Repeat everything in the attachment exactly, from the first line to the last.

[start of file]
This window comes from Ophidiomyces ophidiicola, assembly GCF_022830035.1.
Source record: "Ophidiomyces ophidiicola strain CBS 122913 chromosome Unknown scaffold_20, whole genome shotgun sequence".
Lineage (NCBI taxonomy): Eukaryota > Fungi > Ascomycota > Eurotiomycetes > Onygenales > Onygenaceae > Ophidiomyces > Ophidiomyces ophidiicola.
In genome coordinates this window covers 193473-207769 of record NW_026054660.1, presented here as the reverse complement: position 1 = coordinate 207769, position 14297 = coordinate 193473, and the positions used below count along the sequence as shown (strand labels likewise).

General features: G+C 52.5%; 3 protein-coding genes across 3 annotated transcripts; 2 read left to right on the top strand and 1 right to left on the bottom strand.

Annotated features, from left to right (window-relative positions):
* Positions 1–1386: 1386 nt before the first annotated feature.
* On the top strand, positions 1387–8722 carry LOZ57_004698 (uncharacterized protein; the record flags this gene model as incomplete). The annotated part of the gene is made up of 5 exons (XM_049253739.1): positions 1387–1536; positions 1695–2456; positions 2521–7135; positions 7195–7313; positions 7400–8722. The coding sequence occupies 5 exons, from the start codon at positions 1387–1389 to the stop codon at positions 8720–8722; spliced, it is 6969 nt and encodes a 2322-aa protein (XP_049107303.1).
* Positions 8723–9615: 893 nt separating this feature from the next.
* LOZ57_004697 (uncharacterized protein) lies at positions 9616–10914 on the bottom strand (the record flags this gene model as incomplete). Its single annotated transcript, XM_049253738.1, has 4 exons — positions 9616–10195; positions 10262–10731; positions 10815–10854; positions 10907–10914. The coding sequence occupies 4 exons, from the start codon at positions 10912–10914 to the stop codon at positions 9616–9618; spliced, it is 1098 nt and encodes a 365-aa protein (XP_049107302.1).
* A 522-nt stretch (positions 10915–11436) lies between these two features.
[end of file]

This window comes from Ophidiomyces ophidiicola, assembly GCF_022830035.1.
Source record: "Ophidiomyces ophidiicola strain CBS 122913 chromosome Unknown scaffold_20, whole genome shotgun sequence".
Lineage (NCBI taxonomy): Eukaryota > Fungi > Ascomycota > Eurotiomycetes > Onygenales > Onygenaceae > Ophidiomyces > Ophidiomyces ophidiicola.
In genome coordinates this window covers 193473-207769 of record NW_026054660.1, presented here as the reverse complement: position 1 = coordinate 207769, position 14297 = coordinate 193473, and the positions used below count along the sequence as shown (strand labels likewise).

General features: G+C 52.5%; 3 protein-coding genes across 3 annotated transcripts; 2 read left to right on the top strand and 1 right to left on the bottom strand.

Annotated features, from left to right (window-relative positions):
* Positions 1–1386: 1386 nt before the first annotated feature.
* On the top strand, positions 1387–8722 carry LOZ57_004698 (uncharacterized protein; the record flags this gene model as incomplete). The annotated part of the gene is made up of 5 exons (XM_049253739.1): positions 1387–1536; positions 1695–2456; positions 2521–7135; positions 7195–7313; positions 7400–8722. The coding sequence occupies 5 exons, from the start codon at positions 1387–1389 to the stop codon at positions 8720–8722; spliced, it is 6969 nt and encodes a 2322-aa protein (XP_049107303.1).
* Positions 8723–9615: 893 nt separating this feature from the next.
* LOZ57_004697 (uncharacterized protein) lies at positions 9616–10914 on the bottom strand (the record flags this gene model as incomplete). Its single annotated transcript, XM_049253738.1, has 4 exons — positions 9616–10195; positions 10262–10731; positions 10815–10854; positions 10907–10914. The coding sequence occupies 4 exons, from the start codon at positions 10912–10914 to the stop codon at positions 9616–9618; spliced, it is 1098 nt and encodes a 365-aa protein (XP_049107302.1).
* A 522-nt stretch (positions 10915–11436) lies between these two features.